EP hearing reveals systematic breaches of fundamental rights by Hungary
At the hearing, Amnesty International, the Hungarian Helsinki Committee and the Hungarian Civil Liberties Union described the systematic breaches of fundamental rights in Hungary under Prime Minister Viktor Orbán’s leadership. The breaches include: widespread abuse of refugees and migrants’ human rights; curtailing the freedom of the media; sustained attacks against civil society; and the restriction of citizen's rights through constitutional changes in the name of 'anti-terror measures'.
The NGOs present drew attention to the specific case of a group of refugees – the so-called ‘Rözke 11’ – two of whom were imprisoned after being accused by the government of launching ‘a terrorist attack’ back in September 2015, when in reality they were simply protesting over the closure of the border with Serbia.
Worrying new legislative proposals by Hungary's ruling Fidesz Party were also outlined, including automatic detention of all asylum seekers in shipping containers for the entire duration of their asylum application and defining NGOs receiving foreign funding as troublemakers and enemies of the state.
Following the hearing, French MEP, Marie-Christine Vergiat, commented: “The case of the 'Rözke 11’ is symbolic. They were arrested at the time of the closure of the Serbia-Hungary border and accused of mass riots. Amongst them are two Syrians, Ahmed H. and Yaman A., who were accused of terrorism mainly because they were using a megaphone at a protest. They are two people with disabilities who are victims of the conflict in their country. This xenophobic manipulation of those events is unbearable in a country which is a member of the European Union.”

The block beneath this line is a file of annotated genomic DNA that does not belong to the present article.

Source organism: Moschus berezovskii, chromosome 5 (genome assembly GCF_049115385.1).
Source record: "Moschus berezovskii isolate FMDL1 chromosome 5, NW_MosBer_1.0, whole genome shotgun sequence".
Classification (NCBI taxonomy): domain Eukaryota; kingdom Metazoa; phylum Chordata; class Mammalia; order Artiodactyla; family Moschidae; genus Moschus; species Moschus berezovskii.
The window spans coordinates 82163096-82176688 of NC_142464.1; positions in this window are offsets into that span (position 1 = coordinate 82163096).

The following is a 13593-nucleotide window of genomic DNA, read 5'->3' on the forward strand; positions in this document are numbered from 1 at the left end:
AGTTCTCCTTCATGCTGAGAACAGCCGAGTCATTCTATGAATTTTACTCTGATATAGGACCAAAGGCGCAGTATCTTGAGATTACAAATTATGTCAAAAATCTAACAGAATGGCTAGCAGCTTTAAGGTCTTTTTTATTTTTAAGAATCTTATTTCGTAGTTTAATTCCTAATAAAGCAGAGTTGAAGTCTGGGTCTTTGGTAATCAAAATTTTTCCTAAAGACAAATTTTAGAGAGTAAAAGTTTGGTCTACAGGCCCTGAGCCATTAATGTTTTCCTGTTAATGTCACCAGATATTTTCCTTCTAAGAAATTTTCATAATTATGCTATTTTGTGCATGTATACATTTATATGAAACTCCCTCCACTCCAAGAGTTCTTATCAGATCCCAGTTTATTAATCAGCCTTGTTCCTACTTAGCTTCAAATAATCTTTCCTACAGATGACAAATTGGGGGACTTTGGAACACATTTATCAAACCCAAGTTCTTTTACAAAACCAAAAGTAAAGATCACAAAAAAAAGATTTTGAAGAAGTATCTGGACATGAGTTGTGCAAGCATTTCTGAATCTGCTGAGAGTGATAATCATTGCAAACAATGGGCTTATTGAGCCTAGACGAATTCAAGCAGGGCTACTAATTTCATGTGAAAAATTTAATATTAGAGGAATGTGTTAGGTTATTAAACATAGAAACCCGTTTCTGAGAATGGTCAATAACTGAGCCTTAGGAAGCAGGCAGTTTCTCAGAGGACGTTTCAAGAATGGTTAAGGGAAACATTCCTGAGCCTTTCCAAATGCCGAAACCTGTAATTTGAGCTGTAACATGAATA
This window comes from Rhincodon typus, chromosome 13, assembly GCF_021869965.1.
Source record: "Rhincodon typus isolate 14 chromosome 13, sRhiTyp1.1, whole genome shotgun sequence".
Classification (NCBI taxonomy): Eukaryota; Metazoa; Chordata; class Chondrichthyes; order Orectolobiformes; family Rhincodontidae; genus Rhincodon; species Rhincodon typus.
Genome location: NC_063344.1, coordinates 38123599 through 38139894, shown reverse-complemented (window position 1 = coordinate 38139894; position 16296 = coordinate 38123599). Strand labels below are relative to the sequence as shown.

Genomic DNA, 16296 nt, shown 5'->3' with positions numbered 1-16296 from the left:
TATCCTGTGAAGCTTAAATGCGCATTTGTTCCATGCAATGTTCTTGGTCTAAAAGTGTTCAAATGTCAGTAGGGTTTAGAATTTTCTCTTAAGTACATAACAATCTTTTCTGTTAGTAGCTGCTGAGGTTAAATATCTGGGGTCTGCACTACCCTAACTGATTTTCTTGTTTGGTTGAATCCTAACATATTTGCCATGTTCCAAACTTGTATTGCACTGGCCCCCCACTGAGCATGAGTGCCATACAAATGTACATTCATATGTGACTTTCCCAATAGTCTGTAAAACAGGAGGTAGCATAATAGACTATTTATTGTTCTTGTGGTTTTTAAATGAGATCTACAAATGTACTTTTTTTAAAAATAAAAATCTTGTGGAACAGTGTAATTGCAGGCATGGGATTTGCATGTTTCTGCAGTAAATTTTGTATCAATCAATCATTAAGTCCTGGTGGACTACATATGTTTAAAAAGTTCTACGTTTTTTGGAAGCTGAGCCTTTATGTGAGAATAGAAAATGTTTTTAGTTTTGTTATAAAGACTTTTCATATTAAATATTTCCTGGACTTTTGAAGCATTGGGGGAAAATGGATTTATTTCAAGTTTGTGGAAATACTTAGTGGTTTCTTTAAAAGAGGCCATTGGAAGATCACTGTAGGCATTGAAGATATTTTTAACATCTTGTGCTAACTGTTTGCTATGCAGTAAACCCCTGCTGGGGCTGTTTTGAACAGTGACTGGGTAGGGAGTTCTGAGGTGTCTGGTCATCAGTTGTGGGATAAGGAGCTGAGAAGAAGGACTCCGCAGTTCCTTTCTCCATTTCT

“In addition, Hungary's Minister of Justice László Trócsányi, who was present, failed to answer our concerns and only repeated the usual government remarks.”
Italian MEP, Barbara Spinelli, added: “It is useless to hold commemorations for the victims of communism in Hungary this week, if at the same time the protection of human rights is being equated to 'political correctness' and the definition of human rights is considered a matter for national sovereignty.”
“The Union lacks a European demos, it’s true. That’s the reason why instead we share so-called constitutional patriotism; which is to say respect for the rule of law, the EU Charter and the European Convention on Human Rights.
“For this reason, I thank Human Rights Watch and the Helsinki Foundation for their letter to Commissioner Avramopoulos yesterday which called on the Commission to take action to bring Hungary's breaches of European laws into line.
“Under Hungary's new law on asylum and migration – which I hope will be withdrawn – the automatic detention of refugees in transit zones is claimed to be necessary due to the current 'state of emergency'. However, this state of emergency has been in place since 2015 and its definition is still not clear.
“How can forcing asylum seekers to cover the costs of their own detention and the impossibility for them to appeal against inadmissibility decisions possibly be compatible with international law?”.
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